Unfortunately, this is only one piece of the puzzle. Instead of producing a solid red dog, they are blonde. So, there must be another gene, likely recessive, that goes into giving these dogs their golden color.
They Are Still Purebreds
Just because a German Shepherd is blonde does not mean it’s a mix.
Blonde is a naturally, albeit rare, occurring color in GSD’s. Two purebred German Shepherd parents, with the right combination of genetics, can produce blonde pups.
However, some breeders may avoid breeding blonde German Shepherds because they are not recognized by some kennel clubs or because they may raise doubts about their purity. Therefore, it may be harder to find reputable breeders who produce blonde German Shepherds.
Which Parent Colors Make a Blonde GSD
This is speculative because the genetics are still not fully understood.
It’s believed that to produce a blonde German Shepherd, both parents must carry the recessive ee gene at the MC1R locus, which means that they must either be blonde themselves (homozygous) or carriers (heterozygous) of the blonde gene.
The most likely parent colors to produce a blonde GSD are:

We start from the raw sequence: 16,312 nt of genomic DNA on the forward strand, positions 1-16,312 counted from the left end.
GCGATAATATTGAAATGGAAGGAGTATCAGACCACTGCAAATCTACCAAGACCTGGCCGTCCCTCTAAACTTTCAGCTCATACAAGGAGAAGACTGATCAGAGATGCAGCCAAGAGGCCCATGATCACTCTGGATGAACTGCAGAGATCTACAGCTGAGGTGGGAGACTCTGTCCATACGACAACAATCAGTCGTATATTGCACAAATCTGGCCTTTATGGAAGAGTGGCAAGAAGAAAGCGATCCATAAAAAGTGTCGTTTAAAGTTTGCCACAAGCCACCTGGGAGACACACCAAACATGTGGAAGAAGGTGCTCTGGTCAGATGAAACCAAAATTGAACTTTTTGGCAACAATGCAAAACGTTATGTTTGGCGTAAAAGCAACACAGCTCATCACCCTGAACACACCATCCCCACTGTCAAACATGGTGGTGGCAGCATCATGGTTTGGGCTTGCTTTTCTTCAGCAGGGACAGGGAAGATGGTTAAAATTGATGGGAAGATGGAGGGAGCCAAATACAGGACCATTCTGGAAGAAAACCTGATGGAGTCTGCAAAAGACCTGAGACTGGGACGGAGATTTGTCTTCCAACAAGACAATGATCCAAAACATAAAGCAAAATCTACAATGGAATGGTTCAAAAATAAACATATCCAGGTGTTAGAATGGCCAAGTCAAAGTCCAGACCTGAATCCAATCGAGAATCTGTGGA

- Two blonde parents
- A blonde parent and a black-and-cream parent
- A black-and-cream parent and a carrier parent
- Two carrier parents
A carrier parent is a parent that has one copy of the dominant E gene and one copy of the recessive e gene at the MC1R locus. They can produce eumelanin in their coat, but they can also pass on the e gene to their offspring.
The most common carrier colors are believed to be:
- Black and tan
- Black and red
8 Interesting Facts about Blond German Shepherds
Now that we’ve gotten the somewhat complicated part out of the way, here are some fascinating facts about these rare and beautiful dogs:
Not Albino – Blonde is it’s Own Color
Some people think Blonde German Shepherds are albinos. Not true at all! Albinism is a gene mutation that causes a complete lack of pigment in the skin, hair, and eyes. Albino dogs have pink noses, paw pads, and eyes.